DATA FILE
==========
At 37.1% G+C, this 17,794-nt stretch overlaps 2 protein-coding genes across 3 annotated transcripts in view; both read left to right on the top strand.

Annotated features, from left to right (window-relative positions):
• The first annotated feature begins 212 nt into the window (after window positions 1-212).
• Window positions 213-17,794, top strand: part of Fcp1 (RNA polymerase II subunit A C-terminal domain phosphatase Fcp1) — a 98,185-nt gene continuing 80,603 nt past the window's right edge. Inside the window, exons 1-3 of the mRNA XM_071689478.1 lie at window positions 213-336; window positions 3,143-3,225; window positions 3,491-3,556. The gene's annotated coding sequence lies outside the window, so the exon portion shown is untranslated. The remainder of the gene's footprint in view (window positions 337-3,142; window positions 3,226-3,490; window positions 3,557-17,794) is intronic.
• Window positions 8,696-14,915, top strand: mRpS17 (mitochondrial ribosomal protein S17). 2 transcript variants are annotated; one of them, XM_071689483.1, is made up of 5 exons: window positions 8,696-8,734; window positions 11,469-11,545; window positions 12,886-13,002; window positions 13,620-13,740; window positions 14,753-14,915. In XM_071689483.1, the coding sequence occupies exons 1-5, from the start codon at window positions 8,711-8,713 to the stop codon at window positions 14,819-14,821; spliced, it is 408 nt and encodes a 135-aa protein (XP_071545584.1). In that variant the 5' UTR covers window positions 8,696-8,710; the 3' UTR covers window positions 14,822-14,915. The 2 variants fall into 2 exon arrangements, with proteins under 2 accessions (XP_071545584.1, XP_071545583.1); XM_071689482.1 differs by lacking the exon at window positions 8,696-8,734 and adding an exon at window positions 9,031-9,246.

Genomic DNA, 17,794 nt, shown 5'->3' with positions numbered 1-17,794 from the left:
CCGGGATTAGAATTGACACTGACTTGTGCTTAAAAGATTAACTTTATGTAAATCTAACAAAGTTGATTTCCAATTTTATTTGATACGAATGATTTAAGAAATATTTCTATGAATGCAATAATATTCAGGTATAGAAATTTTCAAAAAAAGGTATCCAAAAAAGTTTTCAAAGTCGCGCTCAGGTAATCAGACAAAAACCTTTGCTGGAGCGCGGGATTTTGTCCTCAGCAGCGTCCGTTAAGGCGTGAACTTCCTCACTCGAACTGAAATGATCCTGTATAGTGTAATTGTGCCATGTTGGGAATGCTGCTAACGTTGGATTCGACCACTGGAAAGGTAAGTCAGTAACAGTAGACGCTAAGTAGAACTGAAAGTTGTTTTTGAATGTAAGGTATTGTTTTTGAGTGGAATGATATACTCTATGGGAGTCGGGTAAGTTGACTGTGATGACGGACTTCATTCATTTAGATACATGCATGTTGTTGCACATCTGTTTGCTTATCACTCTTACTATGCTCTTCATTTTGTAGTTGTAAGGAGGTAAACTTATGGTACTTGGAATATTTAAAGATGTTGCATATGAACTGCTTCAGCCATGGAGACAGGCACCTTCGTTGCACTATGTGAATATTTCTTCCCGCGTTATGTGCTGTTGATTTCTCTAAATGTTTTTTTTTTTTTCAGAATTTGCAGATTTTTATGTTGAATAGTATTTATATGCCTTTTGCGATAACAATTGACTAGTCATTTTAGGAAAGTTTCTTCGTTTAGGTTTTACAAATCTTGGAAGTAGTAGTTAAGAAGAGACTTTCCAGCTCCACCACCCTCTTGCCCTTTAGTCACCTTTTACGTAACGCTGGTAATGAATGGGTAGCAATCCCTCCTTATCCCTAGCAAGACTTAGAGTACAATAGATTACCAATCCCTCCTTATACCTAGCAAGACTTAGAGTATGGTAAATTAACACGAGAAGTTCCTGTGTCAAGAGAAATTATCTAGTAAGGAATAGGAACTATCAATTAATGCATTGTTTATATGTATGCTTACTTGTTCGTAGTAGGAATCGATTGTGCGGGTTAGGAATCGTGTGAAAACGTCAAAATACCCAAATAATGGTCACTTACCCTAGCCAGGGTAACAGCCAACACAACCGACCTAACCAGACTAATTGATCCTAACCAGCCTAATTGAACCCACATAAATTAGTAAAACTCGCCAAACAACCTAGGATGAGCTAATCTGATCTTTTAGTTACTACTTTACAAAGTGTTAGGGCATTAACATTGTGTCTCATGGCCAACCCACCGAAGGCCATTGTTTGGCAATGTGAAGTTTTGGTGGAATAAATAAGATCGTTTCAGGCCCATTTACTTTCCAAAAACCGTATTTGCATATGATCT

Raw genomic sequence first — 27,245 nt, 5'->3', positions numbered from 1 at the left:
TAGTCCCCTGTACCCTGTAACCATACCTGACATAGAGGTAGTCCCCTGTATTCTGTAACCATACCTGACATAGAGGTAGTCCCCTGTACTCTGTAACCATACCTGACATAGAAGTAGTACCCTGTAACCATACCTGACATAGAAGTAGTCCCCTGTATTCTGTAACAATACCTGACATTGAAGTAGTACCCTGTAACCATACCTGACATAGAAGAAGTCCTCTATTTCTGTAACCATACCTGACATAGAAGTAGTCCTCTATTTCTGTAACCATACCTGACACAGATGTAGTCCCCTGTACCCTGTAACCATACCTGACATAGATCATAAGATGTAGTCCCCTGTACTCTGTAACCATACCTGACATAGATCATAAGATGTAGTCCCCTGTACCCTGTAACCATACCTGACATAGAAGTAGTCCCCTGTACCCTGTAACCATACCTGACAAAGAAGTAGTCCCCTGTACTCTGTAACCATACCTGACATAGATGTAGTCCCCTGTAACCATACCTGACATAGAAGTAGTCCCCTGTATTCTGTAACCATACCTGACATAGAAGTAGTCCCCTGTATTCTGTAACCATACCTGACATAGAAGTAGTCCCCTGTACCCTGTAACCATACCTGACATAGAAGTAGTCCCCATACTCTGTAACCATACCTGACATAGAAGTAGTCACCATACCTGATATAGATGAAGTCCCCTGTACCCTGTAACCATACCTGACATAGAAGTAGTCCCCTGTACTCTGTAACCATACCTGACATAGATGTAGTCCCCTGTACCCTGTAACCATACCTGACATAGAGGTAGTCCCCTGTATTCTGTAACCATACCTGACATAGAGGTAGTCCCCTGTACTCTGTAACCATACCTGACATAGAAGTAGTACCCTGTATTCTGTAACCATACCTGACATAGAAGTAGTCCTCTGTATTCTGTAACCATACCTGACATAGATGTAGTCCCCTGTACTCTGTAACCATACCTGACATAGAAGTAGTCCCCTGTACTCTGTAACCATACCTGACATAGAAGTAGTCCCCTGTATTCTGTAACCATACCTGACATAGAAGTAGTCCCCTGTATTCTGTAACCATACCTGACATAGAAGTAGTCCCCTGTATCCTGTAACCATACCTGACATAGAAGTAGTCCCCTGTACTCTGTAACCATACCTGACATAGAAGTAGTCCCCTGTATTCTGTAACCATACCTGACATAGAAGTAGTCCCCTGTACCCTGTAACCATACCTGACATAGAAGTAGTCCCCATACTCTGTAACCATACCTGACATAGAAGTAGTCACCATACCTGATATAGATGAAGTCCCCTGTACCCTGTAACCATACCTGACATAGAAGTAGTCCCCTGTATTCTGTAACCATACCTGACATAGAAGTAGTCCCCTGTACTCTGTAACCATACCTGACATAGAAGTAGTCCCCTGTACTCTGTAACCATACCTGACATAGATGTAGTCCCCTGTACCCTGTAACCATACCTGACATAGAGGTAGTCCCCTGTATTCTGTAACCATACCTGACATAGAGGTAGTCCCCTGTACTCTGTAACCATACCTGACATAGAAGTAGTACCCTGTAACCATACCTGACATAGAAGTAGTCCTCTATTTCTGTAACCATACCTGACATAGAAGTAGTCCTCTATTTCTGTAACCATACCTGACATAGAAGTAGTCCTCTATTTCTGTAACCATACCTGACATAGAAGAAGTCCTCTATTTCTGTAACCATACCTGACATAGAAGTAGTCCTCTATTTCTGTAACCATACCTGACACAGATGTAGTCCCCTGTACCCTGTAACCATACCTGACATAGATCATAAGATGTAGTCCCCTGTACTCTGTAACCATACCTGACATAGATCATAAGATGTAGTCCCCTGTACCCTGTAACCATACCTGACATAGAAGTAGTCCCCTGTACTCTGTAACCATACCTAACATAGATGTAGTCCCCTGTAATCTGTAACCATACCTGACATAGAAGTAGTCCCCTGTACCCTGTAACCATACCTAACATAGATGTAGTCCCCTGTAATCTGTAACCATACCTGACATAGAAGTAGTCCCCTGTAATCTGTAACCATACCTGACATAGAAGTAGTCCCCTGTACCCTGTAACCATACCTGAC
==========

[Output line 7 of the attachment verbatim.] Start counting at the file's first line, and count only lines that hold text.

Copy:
CCGGGATTAGAATTGACACTGACTTGTGCTTAAAAGATTAACTTTATGTAAATCTAACAAAGTTGATTTCCAATTTTATTTGATACGAATGATTTAAGAAATATTTCTATGAATGCAATAATATTCAGGTATAGAAATTTTCAAAAAAAGGTATCCAAAAAAGTTTTCAAAGTCGCGCTCAGGTAATCAGACAAAAACCTTTGCTGGAGCGCGGGATTTTGTCCTCAGCAGCGTCCGTTAAGGCGTGAACTTCCTCACTCGAACTGAAATGATCCTGTATAGTGTAATTGTGCCATGTTGGGAATGCTGCTAACGTTGGATTCGACCACTGGAAAGGTAAGTCAGTAACAGTAGACGCTAAGTAGAACTGAAAGTTGTTTTTGAATGTAAGGTATTGTTTTTGAGTGGAATGATATACTCTATGGGAGTCGGGTAAGTTGACTGTGATGACGGACTTCATTCATTTAGATACATGCATGTTGTTGCACATCTGTTTGCTTATCACTCTTACTATGCTCTTCATTTTGTAGTTGTAAGGAGGTAAACTTATGGTACTTGGAATATTTAAAGATGTTGCATATGAACTGCTTCAGCCATGGAGACAGGCACCTTCGTTGCACTATGTGAATATTTCTTCCCGCGTTATGTGCTGTTGATTTCTCTAAATGTTTTTTTTTTTTTCAGAATTTGCAGATTTTTATGTTGAATAGTATTTATATGCCTTTTGCGATAACAATTGACTAGTCATTTTAGGAAAGTTTCTTCGTTTAGGTTTTACAAATCTTGGAAGTAGTAGTTAAGAAGAGACTTTCCAGCTCCACCACCCTCTTGCCCTTTAGTCACCTTTTACGTAACGCTGGTAATGAATGGGTAGCAATCCCTCCTTATCCCTAGCAAGACTTAGAGTACAATAGATTACCAATCCCTCCTTATACCTAGCAAGACTTAGAGTATGGTAAATTAACACGAGAAGTTCCTGTGTCAAGAGAAATTATCTAGTAAGGAATAGGAACTATCAATTAATGCATTGTTTATATGTATGCTTACTTGTTCGTAGTAGGAATCGATTGTGCGGGTTAGGAATCGTGTGAAAACGTCAAAATACCCAAATAATGGTCACTTACCCTAGCCAGGGTAACAGCCAACACAACCGACCTAACCAGACTAATTGATCCTAACCAGCCTAATTGAACCCACATAAATTAGTAAAACTCGCCAAACAACCTAGGATGAGCTAATCTGATCTTTTAGTTACTACTTTACAAAGTGTTAGGGCATTAACATTGTGTCTCATGGCCAACCCACCGAAGGCCATTGTTTGGCAATGTGAAGTTTTGGTGGAATAAATAAGATCGTTTCAGGCCCATTTACTTTCCAAAAACCGTATTTGCATATGATCT